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Affordable Housing

Definitions of Affordable Housing
  • Affordable housing refers to any type of housing made affordable for low-income individuals or families through government subsidy or incentive.

    Rents at market rates can cause an undue financial burden and cause difficulty in meeting basic necessities for those with low incomes.

    Affordable housing incentives are designed to lower the cost of capital and/or cash flow demands to allow landlords and investors an ability to invest in and operate rental properties at lower rents.

Affordable Housing

What is Affordable Housing?

Affordable housing is any type of housing made available to low-income individuals and families who cannot afford to purchase or rent a home at market prices. The term often refers to housing for low-income occupants that has been incentivized or subsidized by government.

What is Low-Income? What is Considered Affordable?

With respect to housing, low-income occurs when the cost of housing compromises the ability to pay for other necessities. When income falls below a certain threshold (e.g. median income), and the housing cost exceeds a certain portion of that income (e.g. 30%), that income may be considered low-income.

Various entities and authorities have different criteria for determining what is low-income. However, many include the proportion of income that goes towards housing costs. As in the example above, if housing costs at market rates exceed 30% of income, that housing is unaffordable.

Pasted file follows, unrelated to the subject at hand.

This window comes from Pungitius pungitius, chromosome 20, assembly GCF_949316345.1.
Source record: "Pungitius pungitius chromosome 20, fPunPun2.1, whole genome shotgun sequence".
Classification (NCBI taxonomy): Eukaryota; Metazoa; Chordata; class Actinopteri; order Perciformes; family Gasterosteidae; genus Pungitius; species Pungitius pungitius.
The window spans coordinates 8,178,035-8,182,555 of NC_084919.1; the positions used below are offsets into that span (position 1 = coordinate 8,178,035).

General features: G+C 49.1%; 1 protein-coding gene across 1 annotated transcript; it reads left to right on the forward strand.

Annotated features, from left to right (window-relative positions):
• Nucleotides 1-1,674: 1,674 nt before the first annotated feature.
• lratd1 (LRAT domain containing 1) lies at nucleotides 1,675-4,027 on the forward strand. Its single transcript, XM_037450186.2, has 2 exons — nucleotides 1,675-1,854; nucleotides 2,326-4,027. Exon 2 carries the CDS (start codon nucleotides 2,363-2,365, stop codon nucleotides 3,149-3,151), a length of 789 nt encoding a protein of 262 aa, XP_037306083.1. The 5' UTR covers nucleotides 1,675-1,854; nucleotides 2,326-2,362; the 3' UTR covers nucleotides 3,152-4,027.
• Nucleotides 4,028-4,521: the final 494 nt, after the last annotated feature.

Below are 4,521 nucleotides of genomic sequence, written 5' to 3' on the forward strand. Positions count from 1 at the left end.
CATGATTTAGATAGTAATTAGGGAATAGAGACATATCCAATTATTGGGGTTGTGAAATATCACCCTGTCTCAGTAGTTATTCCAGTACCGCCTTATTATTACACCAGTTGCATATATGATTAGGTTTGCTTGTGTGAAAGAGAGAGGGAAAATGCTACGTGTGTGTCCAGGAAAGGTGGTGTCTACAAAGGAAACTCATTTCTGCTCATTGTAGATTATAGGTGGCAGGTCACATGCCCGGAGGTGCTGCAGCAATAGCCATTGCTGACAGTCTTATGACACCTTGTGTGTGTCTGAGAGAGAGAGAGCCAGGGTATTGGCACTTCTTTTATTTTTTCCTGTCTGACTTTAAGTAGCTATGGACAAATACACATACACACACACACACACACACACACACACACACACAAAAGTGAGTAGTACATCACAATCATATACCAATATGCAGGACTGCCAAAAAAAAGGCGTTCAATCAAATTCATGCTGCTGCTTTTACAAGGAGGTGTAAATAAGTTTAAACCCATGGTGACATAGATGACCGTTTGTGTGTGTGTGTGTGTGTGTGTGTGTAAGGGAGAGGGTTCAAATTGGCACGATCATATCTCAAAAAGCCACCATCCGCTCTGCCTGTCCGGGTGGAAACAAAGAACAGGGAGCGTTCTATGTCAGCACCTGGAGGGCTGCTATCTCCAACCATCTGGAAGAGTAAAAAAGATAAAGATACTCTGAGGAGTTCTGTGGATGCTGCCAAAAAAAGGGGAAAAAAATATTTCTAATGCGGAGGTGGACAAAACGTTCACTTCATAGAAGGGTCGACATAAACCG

How is Housing Made Affordable?

Government at the federal, state, and local level address the lack of affordable housing through incentives, subsidies, regulations and policy that encourage developers to build, investors to contribute capital to, and landlords to offer for rent housing to low-income individuals and families.

In the United States, an example of a government incentive is the Low Income Housing Tax Credit that allows investors to reduce the taxes they owe dollar for dollar in exchange for their capital investment in the development or rehabilitation of affordable housing.

The Section 8 Housing Choice Voucher Program is another example where the government pays a significant portion of the rent of a qualified low-income tenant which provides and incentive to landlords to offer housing to those who could not otherwise afford a home or residential unit at market rents.

What Affects the Affordablity of Housing?

Any factor that affects the supply and demand of housing, has an impact on its affordability. On the demand side, employment, salary levels and wage rates, population growth and decline, and migration are some of the factors that can affect rental rates and housing prices. On the supply side, anything that constrains supply or increases operational or construction costs can decrease affordability.

As economies boom and salaries rise, rental rates and housing prices may increase. If wage rates do not increase proportionally across the population, people can eventually be priced out of the existing housing stock. Access to financing also has an affect on housing prices. If the supply of housing in a given area does not also increase in alignment with the needs and means of the population, housing can become unaffordable to a portion of that population.

In the interaction between supply and demand, factors that restrain or discourage supply work to increase housing costs, discourage development and investment, and increase rental rates and home prices. Examples include land and construction costs, zoning use and density restrictions, lengthy process to secure entitlements and building permits, and lack of financing.


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